Today, the number of IoT devices in both the private and corporate sectors are steadily increasing. IoT devices like IP cameras, routers, printers, and IP phones have become ubiquitous in our modern homes and enterprises. To evaluate the security of these devices, a security analysis must be performed for every single device. Since manual analysis of a device and reverse engineering of a firmware image is very time-consuming, this is not practicable for large-scale analysis. To be able to conduct a large-scale study on the security of embedded network devices, an approach was applied that allowed a high number of firmware images to be statically analyzed. For data acquisition, a crawler was used to identify and retrieve publicly available firmware images from the Internet. More than 10,000 individual firmware images have been collected. The firmware was automatically unpacked and analyzed regarding security-relevant aspects.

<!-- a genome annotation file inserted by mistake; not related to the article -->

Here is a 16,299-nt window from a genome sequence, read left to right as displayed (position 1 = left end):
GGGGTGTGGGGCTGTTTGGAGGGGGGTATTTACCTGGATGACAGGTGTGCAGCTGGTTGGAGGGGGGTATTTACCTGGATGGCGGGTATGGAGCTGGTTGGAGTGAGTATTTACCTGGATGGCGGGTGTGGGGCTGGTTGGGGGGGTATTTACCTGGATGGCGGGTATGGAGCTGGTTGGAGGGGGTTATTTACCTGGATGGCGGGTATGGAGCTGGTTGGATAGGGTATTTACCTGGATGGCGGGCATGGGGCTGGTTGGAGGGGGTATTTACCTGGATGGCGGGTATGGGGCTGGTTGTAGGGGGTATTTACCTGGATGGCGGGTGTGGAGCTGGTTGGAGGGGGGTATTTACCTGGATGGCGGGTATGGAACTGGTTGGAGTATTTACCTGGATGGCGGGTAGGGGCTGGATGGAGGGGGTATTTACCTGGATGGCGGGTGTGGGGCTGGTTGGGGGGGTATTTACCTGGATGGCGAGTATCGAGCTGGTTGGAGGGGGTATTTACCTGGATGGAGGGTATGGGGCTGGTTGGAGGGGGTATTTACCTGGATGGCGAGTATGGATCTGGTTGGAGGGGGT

For the first time, this research provides insights into the distribution of outdated and vulnerable software components used in IoT firmware. Furthermore, a comprehensive picture of the use of compiler-based exploit mitigation mechanisms in applications and libraries is given. Factory default accounts were identified, and their passwords recovered as far as possible. Also, a large amount of cryptographic material was extracted and analyzed. A backdoor has been discovered in the firmware of several products that allows remote access to the devices via SSH after triggering the functionality. The backdoor has been verified and confirmed by the vendor and two official CVE numbers have been assigned. The results of this large-scale analysis provide an interesting overview of the security of IoT devices from 20 different manufacturers. The IoT firmware was analyzed regardless of device type or architecture and a broad picture of their security level was obtained.